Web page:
Nigerian Catholic Priest Regains Freedom “barely 24 hours after his kidnap”

Fr. Benson Bulus Luka, freed Tuesday, 14 September 2021 after 24hours in captivity in Nigeria’s Kafanchan Diocese. Credit: Kafanchan Diocese

The Nigerian Catholic Priest who was kidnapped from his Parish residence in the Diocese of Kafanchan on Monday, September 13 has been freed.

“With hearts filled with joy, we raise our voices in a symphony of praises as we announce the return of our Priest, Rev. Fr. Benson Bulus Luka,” the Chancellor of Kafanchan Diocese, Fr. Emmanuel Uchechukwu, says in a statement shared with ACI Africa Wednesday, September 15.

“Fr. Benson was abducted by armed persons from his residence at St. Matthew's Parish Anchuna, in Zango Kataf Local Government Area, Kaduna State, on Monday 13 September, 2021,” Fr. Uchechukwu says, and adds, “Barely 24 hours after his kidnap, our beloved brother priest was released by his abductors.”

The Chancellor of the Nigerian Diocese that is within the Ecclesiastical Province of Kaduna in Central Northern Nigeria expresses gratitude to all who offered prayers for the quick and safe release of the Priest.

“We want to thank all those that have offered prayers and entreaties for the quick release of our Brother Priest and others who are still in the dens of their kidnappers,” Fr. Uchechukwu says, and adds, “We pray to God to hasten the release of those who are still in the hands of their Captors.”


In his statement shared with ACI Africa, the Nigerian Cleric goes on to direct “all our Priests to kindly celebrate Mass of THANKSGIVING to God for the quick and safe release of our Brother, Fr. Benson.”

“May Our Lady of Guadalupe intercede for us and all those that are still in captivity,” the Chancellor of Kafanchan Diocese implores.

Fr. Luka was abducted from his residence at St. Matthew's Catholic Church, Anchuna, in Zango Kataf Local Government Area of Kaduna State, the Chancellor of Kafanchan Diocese announced in a statement issued September 14.

Nigeria has been experiencing insecurity since 2009 when Boko Haram insurgency began with the aim of turning the country into an Islamic state.

Since then, the group, one of largest Islamist groups in Africa, has been orchestrating indiscriminate terrorist attacks on various targets, including religious and political groups as well as civilians.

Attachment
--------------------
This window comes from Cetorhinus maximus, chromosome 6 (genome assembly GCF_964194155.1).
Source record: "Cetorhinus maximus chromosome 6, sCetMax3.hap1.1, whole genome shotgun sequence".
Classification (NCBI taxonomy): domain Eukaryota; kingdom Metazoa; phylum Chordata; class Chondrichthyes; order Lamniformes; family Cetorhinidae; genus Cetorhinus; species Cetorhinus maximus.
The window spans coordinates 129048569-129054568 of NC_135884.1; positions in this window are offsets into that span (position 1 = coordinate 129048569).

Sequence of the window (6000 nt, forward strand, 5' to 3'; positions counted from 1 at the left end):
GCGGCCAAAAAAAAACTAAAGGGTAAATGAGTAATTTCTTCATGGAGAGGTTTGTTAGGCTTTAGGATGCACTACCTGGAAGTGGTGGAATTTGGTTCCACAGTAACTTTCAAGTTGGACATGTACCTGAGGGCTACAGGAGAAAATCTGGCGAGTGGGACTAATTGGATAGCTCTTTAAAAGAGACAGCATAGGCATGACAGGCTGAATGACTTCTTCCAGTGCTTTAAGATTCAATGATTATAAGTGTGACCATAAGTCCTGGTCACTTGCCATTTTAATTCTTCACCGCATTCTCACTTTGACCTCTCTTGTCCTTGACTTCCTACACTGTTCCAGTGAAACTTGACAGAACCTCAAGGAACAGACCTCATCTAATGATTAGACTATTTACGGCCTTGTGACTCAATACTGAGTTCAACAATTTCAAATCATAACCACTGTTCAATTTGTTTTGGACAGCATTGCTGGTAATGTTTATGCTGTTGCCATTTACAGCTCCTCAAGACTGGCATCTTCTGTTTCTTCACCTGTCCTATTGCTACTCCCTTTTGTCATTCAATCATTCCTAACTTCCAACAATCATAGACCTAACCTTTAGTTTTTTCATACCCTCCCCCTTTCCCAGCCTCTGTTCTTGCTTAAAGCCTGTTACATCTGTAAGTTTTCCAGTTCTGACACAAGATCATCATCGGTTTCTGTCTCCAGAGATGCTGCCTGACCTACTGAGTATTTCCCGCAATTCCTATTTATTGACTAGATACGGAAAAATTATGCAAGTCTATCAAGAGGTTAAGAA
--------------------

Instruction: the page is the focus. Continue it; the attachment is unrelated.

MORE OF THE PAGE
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The insecurity situation in the country has further been complicated by the involvement of the predominantly Muslim Fulani herdsmen, also referred to as the Fulani Militia, who have been clashing frequently with Christian farmers over grazing land.

The latest abduction and release of Fr. Benson Bulus Luka follows a series of other kidnappings of members of the Clergy in Africa’s most populous nation.

In April, gunmen kidnapped Fr. Izu Marcel Onyeocha, a member of the Congregation of Missionaries, Sons of the Immaculate Heart of the Blessed Virgin Mary (Claretians). He was later freed.

In May, St. Vincent Ferrer Malunfashi Catholic Parish of Nigeria’s Sokoto Diocese was attacked and two Priests kidnapped. One of them, Fr. Alphonsus Bello, the 33-year-old Fidei Donum Priest incardinated in Nigeria’s Kaduna Archdiocese, was killed; the other Priest, Fr. Joe Keke, 75, was later released.

In July, a Priest serving in Nigeria’s Maiduguri Diocese, Fr. Elijah Juma Wada, was abducted and later escaped after spending nine days with his abductors.


Last month, Catholic Bishops in Nigeria decried the rise in cases of abductions, killings, and property destruction, calling upon the government to “take full responsibility for the present culture of violence.”

“Deaths in the hands of kidnappers, killer herdsmen, bandits, terrorist groups have made Nigeria one of the most terrorized countries in the world,” members of the Catholic Bishops’ Conference of Nigeria (CBCN) said in their August 26 statement.

While recognizing the efforts being made by relevant authorities to tackle insecurity in the West African nation, the Catholic Church leaders underscored the need for Muhammadu Buhari-led government “to show more strategic commitment and sincerity in this fight and take full responsibility for the present culture of violence and impunity in the country.”

“The Government must be balanced and seen to be so in its response to the challenges of insecurity in every segment of the citizenry,” the Catholic Bishops in Nigeria said in their communiqué following their August 19-27 second Plenary Assembly held in Nigeria’s Enugu Diocese.

Jude Atemanke is a Cameroonian journalist with a passion for Catholic Church communication. He holds a Bachelor’s Degree in Journalism and Mass Communication from the University of Buea in Cameroon. Currently, Jude serves as a journalist for ACI Africa.